Barclays CEO determined to change bank's culture

Laura Kuenssberg

Former Business Editor

Barclays Chief Executive Antony Jenkins took over from Bob Diamond. Credit: VisMedia

I've just been talking to Antony Jenkins, the new(ish) boss of Barclays.

He says he is determined to change the culture of the bank. And certainly the venue of the bank's "strategic review" event looks different to a typical City location. It's in a grand building in Westminster, set out with a white backdrop. As one source said, "We couldn't have him standing where Bob Diamond stood".

In Jenkins' words, "We cannot change the past, it is about moving forward and building the future".

The tricky thing for him is that he is trying to sell a message of change although he is not a new broom. He was in a very senior role at Barclays when things went so badly wrong. And he told me this morning it would be "naive" to guarantee that, after Libor, payment protection insurance (PPI), swaps and the rest, no other nasties will emerge.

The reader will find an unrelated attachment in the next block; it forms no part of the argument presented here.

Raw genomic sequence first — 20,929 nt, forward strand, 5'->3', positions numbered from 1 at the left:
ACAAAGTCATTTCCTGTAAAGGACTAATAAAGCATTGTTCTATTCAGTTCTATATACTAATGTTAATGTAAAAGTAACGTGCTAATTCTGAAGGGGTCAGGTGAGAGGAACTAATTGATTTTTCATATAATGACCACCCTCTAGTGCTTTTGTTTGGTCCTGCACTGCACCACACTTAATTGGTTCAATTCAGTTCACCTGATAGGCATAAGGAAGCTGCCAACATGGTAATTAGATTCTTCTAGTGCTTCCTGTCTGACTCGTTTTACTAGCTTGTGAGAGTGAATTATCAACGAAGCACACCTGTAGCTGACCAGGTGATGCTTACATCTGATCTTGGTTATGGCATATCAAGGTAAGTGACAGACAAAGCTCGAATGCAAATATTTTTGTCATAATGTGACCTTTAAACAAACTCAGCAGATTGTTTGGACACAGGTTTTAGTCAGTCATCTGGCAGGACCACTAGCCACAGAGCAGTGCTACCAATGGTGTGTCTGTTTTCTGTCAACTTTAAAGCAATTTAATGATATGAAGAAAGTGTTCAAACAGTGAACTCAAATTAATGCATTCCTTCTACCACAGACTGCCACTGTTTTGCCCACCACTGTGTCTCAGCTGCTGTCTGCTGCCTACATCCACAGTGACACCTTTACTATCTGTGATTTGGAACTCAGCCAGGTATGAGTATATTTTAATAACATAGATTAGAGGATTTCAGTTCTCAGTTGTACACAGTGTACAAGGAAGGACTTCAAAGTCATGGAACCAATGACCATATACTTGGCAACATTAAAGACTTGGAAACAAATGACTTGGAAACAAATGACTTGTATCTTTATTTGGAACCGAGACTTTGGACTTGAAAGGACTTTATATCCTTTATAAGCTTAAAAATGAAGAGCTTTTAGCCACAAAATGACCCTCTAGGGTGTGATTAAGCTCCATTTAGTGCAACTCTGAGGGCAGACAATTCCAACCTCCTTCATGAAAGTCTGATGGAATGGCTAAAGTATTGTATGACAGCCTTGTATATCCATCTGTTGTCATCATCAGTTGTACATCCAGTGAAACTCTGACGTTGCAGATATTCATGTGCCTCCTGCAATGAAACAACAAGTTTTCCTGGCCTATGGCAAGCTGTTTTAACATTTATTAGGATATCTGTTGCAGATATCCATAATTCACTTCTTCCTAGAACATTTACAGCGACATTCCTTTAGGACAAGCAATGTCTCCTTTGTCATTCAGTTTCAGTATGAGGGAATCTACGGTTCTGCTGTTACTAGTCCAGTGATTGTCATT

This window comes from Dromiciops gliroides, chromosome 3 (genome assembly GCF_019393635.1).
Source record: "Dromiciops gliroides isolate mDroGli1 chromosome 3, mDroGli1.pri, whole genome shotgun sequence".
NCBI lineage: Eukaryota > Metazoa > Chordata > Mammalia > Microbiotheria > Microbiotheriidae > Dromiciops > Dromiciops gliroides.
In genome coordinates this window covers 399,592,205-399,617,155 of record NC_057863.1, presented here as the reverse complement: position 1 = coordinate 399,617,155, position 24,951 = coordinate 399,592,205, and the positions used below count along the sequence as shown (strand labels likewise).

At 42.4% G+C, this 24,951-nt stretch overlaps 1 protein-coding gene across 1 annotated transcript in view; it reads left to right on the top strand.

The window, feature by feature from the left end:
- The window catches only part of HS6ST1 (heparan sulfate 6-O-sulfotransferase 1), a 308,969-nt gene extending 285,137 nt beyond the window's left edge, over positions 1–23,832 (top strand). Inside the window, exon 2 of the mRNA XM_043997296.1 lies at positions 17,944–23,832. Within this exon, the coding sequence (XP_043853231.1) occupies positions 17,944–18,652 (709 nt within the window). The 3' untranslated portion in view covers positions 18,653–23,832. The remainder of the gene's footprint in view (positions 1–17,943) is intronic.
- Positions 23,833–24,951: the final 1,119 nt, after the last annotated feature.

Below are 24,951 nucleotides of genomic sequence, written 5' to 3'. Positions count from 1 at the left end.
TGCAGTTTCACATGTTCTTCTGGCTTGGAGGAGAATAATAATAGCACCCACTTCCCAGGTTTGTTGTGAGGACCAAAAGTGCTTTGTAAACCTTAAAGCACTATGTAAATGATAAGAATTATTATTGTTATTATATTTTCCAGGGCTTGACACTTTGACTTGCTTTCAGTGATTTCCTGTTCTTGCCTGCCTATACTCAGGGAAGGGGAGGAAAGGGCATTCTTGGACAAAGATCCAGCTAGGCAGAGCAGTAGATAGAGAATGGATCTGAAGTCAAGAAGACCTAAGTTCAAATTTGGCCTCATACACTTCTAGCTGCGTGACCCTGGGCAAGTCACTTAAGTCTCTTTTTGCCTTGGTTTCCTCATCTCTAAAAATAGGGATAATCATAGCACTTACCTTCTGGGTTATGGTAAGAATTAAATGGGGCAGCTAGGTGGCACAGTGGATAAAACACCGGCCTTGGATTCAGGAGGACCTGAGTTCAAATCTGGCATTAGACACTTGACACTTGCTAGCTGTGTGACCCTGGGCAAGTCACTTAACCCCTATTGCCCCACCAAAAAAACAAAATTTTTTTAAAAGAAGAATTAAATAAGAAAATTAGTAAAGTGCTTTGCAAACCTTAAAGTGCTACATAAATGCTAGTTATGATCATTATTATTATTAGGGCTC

Jenkins has already apologised for his role in PPI. But the jury is very much out over how much of his mission to make everyone in the bank behave properly will be achieved.

Yes, in terms of this year's results, bankers' pay is down, a bit, the bonus pool this year will be £1.85 billion. The proportion of pay to income of the bank has come down from 42 percent to 38 percent. He says that "variable pay" will continue to shrink.

The investment bank itself will shrink with nearly 2,000 bankers losing their jobs - 1,900 from the retail bank (those jobs will not be in the UK). Yes, he has told staff who don't want to stick to the new "values" that they should leave.

But that alone will not rehabilitate the Barclays brand. This is the start of a very long process.

Jenkins guaranteed that free banking will remain - many senior bankers believe that is not realistic any more, including the chair of Barclays.

He also said that Barclays will continue to have an investment bank, some had suggested that he might seek to get rid of it altogether rather than just shrinking it.